The Exploits of Elaine
3. The Vanishing Jewels
Banging away at my typewriter, the next day, in Kennedy's laboratory, I was startled by
the sudden, insistent ringing of the telephone near me.
"Hello," I answered, for Craig was at work at his table, trying still to extract some clue
from the slender evidence thus far elicited in the Dodge mystery.
"Oh, Mr. Kennedy," I heard an excited voice over the wire reply, "my friend, Susie
Martin is here. Her father has just received a message from that Clutching Hand and--"
"Just a moment, Miss Dodge," I interrupted. "This is Mr. Jameson."
"Oh!" came back the voice, breathless and disappointed. "Let me have Mr. Kennedy--
I had already passed the telephone to Craig and was watching him keenly as he listened
over it. The anticipation of a message from Elaine did not fade, yet his face grew grave as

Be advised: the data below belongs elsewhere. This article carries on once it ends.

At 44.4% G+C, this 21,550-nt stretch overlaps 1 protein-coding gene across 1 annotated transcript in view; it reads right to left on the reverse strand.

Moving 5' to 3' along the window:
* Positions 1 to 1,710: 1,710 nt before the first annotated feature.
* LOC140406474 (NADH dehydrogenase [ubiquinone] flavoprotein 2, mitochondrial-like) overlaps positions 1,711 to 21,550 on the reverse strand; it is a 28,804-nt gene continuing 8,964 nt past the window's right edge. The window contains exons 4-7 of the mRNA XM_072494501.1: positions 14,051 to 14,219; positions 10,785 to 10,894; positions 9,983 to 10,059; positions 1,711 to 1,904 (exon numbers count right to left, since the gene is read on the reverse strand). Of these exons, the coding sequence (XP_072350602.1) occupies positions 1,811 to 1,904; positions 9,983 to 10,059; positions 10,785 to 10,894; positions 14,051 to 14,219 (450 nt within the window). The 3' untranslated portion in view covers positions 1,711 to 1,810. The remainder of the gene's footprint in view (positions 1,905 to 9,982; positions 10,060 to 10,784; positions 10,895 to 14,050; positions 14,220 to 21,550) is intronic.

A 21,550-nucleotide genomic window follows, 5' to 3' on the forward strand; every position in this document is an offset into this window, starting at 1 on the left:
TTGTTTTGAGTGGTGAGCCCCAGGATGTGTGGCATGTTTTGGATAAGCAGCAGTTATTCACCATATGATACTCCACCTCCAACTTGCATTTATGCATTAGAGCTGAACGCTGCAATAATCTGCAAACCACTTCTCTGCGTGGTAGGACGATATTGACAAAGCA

He motioned to me for a pad and pencil that lay near me.
"Please read the letter again, slower, Miss Dodge," he asked, adding, "There isn't time for
me to see it--just yet. But I want it exactly. You say it is made up of separate words and
type cut from newspapers and pasted on note paper?"
I handed him paper and pencil.
"All right now, Miss Dodge, go ahead."
As he wrote, he indicated to me by his eyes that he wanted me to read. I did so:
"Sturtevant Martin, Jeweler, "739 1/2 Fifth Ave., "New York City.
"As you have failed to deliver the $10,000, I shall rob your main diamond case at exactly
"Thank you, Miss Dodge," continued Kennedy, laying down the pencil. "Yes, I
understand perfectly--signed by that same Clutching Hand. Let me see," he pondered,
looking at his watch. "It is now just about half past eleven. Very well. I shall meet you
and Miss Martin at Mr. Martin's store directly."